It’s the Congealing Era People – let’s get coagulated!
According to Pete Saunders (Urban Planner and Writer) our cities are entering a new era in the development of cities which he calls the “Congealing Era”. It’s probably better described as the ‘cluster era’ but he’s got a good point about the way that cities are shaped by the social, economic and technological changes through the different generations.
While the story relates to American cities, the concept is relatable to the development of Australian cities. There was the Early Era, Industrial Era and Auto Era which each brought about different patterns of development. The Early Era saw people living in closely settled cities because travel was limited. People ‘clumped’ together with the majority of (limited) essential services within walking distance. The Industrial Era initially saw ‘workers’ live close to large manufacturing businesses that were usually located very close to the city centre, while the wealthy started becoming more mobile and chose to live in leafier suburbs or escape the pollution with weekend houses. The Auto Era brought about the ability for more people to choose to commute to work. Urban areas were seen as unclean and more people ‘dispersed’ to the clean and green suburbs with a backyard and garage for their shiny new motor cars.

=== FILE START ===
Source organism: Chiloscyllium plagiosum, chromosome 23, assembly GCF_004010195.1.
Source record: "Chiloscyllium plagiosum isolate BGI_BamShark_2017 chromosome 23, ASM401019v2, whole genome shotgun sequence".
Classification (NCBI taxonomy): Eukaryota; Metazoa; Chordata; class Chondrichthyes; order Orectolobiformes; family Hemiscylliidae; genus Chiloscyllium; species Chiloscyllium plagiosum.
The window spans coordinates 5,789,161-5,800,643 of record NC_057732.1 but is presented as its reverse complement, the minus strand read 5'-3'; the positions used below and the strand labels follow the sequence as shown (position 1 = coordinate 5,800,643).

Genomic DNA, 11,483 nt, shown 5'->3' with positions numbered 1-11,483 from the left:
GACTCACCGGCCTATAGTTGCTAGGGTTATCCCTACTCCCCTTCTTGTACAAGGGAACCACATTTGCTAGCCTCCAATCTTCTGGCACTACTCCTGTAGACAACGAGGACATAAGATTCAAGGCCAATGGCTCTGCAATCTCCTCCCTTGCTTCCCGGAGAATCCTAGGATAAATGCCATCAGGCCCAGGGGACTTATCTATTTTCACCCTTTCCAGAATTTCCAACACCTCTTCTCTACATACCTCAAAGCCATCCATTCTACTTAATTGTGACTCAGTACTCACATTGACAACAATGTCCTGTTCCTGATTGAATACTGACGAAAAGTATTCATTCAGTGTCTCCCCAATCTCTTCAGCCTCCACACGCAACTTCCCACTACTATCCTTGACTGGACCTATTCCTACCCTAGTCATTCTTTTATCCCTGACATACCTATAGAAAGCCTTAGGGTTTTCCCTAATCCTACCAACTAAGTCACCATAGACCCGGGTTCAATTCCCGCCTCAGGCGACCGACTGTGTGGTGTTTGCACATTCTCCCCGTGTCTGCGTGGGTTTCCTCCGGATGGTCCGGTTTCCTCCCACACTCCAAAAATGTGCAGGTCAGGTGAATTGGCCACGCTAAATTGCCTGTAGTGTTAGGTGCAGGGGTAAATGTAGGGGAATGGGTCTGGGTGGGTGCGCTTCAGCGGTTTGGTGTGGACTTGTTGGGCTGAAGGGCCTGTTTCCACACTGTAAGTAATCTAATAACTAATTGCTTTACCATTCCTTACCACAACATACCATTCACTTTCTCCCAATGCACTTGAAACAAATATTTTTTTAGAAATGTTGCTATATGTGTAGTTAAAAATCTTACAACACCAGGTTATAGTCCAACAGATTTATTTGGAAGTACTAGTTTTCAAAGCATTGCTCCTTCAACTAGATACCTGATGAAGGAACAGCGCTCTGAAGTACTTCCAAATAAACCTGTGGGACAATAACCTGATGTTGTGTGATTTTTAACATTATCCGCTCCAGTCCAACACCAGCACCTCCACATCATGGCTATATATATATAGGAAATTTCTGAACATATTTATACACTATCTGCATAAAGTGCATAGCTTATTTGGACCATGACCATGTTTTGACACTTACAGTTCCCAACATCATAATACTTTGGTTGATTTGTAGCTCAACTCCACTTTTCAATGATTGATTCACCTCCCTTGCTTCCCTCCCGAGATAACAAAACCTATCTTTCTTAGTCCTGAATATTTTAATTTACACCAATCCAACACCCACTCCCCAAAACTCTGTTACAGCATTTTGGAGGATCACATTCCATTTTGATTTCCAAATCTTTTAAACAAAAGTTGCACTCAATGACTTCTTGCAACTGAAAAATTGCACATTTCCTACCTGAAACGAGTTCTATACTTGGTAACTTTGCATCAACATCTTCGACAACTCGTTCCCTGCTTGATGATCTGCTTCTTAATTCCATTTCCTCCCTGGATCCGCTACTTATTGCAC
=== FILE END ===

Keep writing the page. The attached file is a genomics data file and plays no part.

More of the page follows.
Today, many of the inner city areas have been gentrified, manufacturing industries have been pushed out of the cities (and mostly moved off shore) and ‘urban’ is the new ‘suburban’. Much like fashion, what was old is new again. The Gen Y’s have a taste for the walkable neighbourhood like its 1899. Cars are now considered a waste of money (give me a plane ticket with a carbon offset thanks) and ye-olde style bikes are retro cool (is that a Penny Farthing you’re riding?).
The populations of our cities are bigger now though, and the metropolitan areas are better connected with trains, trams etc. so the daggy old suburban strip shopping centre is making a comeback and planners are encouraging this with higher density living and shopping around these where they’re close to transport nodes – providing a diversity of housing to attract a diversity of people, all clumped together like the old days, but in nodes along major public transport routes… and so the lumpy, clumpy city is born with its clusters of people all bumping together (while staring at iPhones) in concentrated urban centres, linked by railway lines and bike lanes across a sea of leafy suburbia while staying connected wit. To congeal is unreal!